Haptics is important also on a much larger scale. Jones said, "In tele-operation, remote operation – you see that in construction on the International Space Station and undersea work – it's important to have mechanical cues in order to control the robots effectively. If you can't see the object you're controlling – the robotic arm – if you have haptic feedback, then you can get a much better understanding of how you are manipulating the object, where it is in space and what it's moving."

One can put displays on the bodies of pilots to provide directional or emergency information. She explained, "If you're a fighter pilot and you want information about personal orientation, we can activate a series of motors on your skin to say 'this is a vertical,' or we can activate them to say 'go left, go right'." The device becomes a private communication source to enable one to keep oriented in an environment in which the sense of orientation is disturbed.

Why does this work? Jones explained, "The skin is extremely sensitive in picking up vibrations and very small irregularities in surface structure. For that it is superior to the eye. If you look at the acuity of the skin, how sensitive it is, it's remarkable that we can detect with the fingertip a 1 to 3 micrometer dot about 500 micrometers wide on a smooth surface. Visually you would see nothing on that glass surface, but if you move your fingertip over it, you can pick up these asperities in the surface. If it's a repeating pattern, so the same dot reappears at various points on the surface, we can get down to the nanometer level. And that is just with the bare skin."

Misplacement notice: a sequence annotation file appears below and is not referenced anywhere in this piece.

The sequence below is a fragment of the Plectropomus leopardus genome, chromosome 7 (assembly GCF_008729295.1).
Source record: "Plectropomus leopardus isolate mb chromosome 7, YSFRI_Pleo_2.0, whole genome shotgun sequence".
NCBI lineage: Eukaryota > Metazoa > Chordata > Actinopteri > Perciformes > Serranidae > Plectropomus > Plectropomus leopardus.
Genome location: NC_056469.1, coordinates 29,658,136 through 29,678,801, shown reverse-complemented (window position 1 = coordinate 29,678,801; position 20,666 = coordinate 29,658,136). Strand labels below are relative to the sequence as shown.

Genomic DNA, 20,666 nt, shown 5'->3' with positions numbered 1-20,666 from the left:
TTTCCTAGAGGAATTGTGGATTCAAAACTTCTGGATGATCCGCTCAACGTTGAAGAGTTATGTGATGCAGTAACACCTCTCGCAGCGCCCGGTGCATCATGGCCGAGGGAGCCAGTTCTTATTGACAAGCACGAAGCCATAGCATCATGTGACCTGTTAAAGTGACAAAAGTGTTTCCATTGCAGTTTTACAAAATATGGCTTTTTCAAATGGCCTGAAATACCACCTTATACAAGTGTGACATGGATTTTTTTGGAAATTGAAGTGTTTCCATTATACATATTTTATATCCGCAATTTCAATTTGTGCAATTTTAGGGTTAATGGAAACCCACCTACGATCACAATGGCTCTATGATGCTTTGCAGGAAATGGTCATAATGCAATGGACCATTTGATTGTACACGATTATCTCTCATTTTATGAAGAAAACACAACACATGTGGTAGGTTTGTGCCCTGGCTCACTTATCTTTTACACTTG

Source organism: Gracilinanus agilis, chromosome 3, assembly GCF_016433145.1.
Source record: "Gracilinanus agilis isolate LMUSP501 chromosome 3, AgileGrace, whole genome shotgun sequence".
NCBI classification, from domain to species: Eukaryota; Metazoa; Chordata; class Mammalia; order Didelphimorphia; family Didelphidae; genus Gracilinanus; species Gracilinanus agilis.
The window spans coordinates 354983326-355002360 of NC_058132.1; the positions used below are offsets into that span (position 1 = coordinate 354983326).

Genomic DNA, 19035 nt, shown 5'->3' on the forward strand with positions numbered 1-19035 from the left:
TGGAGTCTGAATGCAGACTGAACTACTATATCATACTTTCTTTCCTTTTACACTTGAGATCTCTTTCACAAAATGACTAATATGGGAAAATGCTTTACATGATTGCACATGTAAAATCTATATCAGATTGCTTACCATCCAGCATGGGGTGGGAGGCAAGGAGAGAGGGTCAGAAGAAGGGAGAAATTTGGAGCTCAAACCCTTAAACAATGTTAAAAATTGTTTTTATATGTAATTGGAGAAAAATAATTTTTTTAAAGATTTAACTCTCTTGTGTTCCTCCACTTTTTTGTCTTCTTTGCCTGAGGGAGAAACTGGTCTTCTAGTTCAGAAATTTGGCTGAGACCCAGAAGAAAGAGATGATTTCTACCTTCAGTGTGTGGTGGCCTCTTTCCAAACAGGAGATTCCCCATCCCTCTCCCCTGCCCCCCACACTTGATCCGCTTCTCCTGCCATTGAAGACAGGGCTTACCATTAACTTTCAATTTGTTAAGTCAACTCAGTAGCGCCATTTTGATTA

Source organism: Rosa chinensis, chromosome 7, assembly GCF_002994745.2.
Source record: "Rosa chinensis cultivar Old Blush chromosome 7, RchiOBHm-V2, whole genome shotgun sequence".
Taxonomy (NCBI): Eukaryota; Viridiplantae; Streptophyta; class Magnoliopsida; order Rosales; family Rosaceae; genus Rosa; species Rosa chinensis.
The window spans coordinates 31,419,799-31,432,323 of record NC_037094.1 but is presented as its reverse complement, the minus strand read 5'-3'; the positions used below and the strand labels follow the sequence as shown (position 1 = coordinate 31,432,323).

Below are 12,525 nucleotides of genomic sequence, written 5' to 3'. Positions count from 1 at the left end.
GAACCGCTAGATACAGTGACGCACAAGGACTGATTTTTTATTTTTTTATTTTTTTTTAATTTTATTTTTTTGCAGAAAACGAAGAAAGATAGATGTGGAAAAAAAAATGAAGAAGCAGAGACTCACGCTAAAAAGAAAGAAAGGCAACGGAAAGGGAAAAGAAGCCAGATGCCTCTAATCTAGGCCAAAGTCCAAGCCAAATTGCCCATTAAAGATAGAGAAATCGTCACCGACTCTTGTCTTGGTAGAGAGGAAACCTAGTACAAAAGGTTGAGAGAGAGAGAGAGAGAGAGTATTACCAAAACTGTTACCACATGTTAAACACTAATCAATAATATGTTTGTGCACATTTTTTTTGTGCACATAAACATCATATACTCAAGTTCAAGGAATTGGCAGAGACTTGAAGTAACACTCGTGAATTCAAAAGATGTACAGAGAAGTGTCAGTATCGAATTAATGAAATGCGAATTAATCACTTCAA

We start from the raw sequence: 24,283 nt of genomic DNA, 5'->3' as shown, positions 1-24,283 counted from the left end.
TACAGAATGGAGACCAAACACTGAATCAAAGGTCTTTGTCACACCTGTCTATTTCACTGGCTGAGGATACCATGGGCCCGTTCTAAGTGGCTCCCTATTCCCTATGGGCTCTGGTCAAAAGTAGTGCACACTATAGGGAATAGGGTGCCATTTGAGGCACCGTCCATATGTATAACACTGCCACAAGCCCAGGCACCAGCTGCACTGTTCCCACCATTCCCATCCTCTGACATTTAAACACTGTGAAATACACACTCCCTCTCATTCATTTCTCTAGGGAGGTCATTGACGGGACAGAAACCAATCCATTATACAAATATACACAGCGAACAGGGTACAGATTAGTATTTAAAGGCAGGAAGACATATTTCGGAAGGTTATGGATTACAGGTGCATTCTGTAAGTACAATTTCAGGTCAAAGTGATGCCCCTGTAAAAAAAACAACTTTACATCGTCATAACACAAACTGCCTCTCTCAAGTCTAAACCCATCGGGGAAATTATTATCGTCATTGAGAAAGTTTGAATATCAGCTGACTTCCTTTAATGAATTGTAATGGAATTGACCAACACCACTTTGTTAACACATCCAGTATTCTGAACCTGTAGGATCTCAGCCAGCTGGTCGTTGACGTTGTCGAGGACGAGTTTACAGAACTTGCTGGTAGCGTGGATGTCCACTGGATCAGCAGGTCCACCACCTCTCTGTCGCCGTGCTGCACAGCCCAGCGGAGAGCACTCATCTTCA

She said, "It's also superior to the eye in terms of its processing of information in time. The best sense for temporal resolution is the ear; that processes information on the order of .01 milliseconds. For the hand it's about 5 milliseconds, for the eye it's about 25 milliseconds."

Perhaps the most extraordinary use will unite Jones' research with Hunter's. She predicts using new materials as actuators for older people who lose range of motion and have weaker muscles. They will wear an exoskeleton that is flexible and conforms to the skin. "So," she said, "when you generate 30 degrees of knee or ankle flexion, it can exaggerate it so you can continue to walk and support your body."

Hunter and Jones are making great small discoveries!